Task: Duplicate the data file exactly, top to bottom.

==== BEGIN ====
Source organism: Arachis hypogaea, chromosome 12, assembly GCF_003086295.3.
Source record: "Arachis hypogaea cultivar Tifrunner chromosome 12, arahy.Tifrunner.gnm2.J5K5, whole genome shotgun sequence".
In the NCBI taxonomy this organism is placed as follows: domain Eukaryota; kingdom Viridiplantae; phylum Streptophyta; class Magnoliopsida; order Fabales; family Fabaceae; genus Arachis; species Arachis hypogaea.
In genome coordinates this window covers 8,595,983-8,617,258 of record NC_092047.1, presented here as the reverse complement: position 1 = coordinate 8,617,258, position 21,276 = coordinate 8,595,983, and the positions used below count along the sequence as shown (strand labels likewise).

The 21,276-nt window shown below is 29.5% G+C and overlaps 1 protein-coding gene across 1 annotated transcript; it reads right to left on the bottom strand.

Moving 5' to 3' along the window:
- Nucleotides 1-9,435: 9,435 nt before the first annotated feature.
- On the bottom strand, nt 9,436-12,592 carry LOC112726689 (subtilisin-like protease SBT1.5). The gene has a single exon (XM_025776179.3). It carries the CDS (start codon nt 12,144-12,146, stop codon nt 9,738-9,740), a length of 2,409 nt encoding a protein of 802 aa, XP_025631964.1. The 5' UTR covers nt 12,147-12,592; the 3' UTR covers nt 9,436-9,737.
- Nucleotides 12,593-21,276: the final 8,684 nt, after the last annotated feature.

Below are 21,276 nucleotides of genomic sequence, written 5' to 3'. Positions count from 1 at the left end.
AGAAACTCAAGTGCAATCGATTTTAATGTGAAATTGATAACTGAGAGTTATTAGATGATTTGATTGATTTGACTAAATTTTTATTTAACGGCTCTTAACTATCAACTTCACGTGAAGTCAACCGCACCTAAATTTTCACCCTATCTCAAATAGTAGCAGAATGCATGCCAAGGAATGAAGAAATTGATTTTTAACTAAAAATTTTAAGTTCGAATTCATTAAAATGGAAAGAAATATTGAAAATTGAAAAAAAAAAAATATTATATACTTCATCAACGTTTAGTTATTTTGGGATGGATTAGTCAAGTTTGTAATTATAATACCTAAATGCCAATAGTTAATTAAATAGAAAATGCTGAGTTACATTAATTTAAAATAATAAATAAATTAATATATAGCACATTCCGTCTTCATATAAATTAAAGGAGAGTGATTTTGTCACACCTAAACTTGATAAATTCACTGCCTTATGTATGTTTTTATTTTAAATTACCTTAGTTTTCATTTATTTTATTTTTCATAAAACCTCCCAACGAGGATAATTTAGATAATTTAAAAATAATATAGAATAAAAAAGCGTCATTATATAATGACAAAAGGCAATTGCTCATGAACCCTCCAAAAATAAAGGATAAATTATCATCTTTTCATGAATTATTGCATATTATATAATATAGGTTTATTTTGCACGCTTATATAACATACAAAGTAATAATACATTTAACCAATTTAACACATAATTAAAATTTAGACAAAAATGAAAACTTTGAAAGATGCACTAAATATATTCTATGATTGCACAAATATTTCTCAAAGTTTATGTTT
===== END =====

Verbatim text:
Source organism: Arachis hypogaea, chromosome 12, assembly GCF_003086295.3.
Source record: "Arachis hypogaea cultivar Tifrunner chromosome 12, arahy.Tifrunner.gnm2.J5K5, whole genome shotgun sequence".
In the NCBI taxonomy this organism is placed as follows: domain Eukaryota; kingdom Viridiplantae; phylum Streptophyta; class Magnoliopsida; order Fabales; family Fabaceae; genus Arachis; species Arachis hypogaea.
In genome coordinates this window covers 8,595,983-8,617,258 of record NC_092047.1, presented here as the reverse complement: position 1 = coordinate 8,617,258, position 21,276 = coordinate 8,595,983, and the positions used below count along the sequence as shown (strand labels likewise).

The 21,276-nt window shown below is 29.5% G+C and overlaps 1 protein-coding gene across 1 annotated transcript; it reads right to left on the bottom strand.

Moving 5' to 3' along the window:
- Nucleotides 1-9,435: 9,435 nt before the first annotated feature.
- On the bottom strand, nt 9,436-12,592 carry LOC112726689 (subtilisin-like protease SBT1.5). The gene has a single exon (XM_025776179.3). It carries the CDS (start codon nt 12,144-12,146, stop codon nt 9,738-9,740), a length of 2,409 nt encoding a protein of 802 aa, XP_025631964.1. The 5' UTR covers nt 12,147-12,592; the 3' UTR covers nt 9,436-9,737.
- Nucleotides 12,593-21,276: the final 8,684 nt, after the last annotated feature.

Below are 21,276 nucleotides of genomic sequence, written 5' to 3'. Positions count from 1 at the left end.
AGAAACTCAAGTGCAATCGATTTTAATGTGAAATTGATAACTGAGAGTTATTAGATGATTTGATTGATTTGACTAAATTTTTATTTAACGGCTCTTAACTATCAACTTCACGTGAAGTCAACCGCACCTAAATTTTCACCCTATCTCAAATAGTAGCAGAATGCATGCCAAGGAATGAAGAAATTGATTTTTAACTAAAAATTTTAAGTTCGAATTCATTAAAATGGAAAGAAATATTGAAAATTGAAAAAAAAAAAATATTATATACTTCATCAACGTTTAGTTATTTTGGGATGGATTAGTCAAGTTTGTAATTATAATACCTAAATGCCAATAGTTAATTAAATAGAAAATGCTGAGTTACATTAATTTAAAATAATAAATAAATTAATATATAGCACATTCCGTCTTCATATAAATTAAAGGAGAGTGATTTTGTCACACCTAAACTTGATAAATTCACTGCCTTATGTATGTTTTTATTTTAAATTACCTTAGTTTTCATTTATTTTATTTTTCATAAAACCTCCCAACGAGGATAATTTAGATAATTTAAAAATAATATAGAATAAAAAAGCGTCATTATATAATGACAAAAGGCAATTGCTCATGAACCCTCCAAAAATAAAGGATAAATTATCATCTTTTCATGAATTATTGCATATTATATAATATAGGTTTATTTTGCACGCTTATATAACATACAAAGTAATAATACATTTAACCAATTTAACACATAATTAAAATTTAGACAAAAATGAAAACTTTGAAAGATGCACTAAATATATTCTATGATTGCACAAATATTTCTCAAAGTTTATGTTT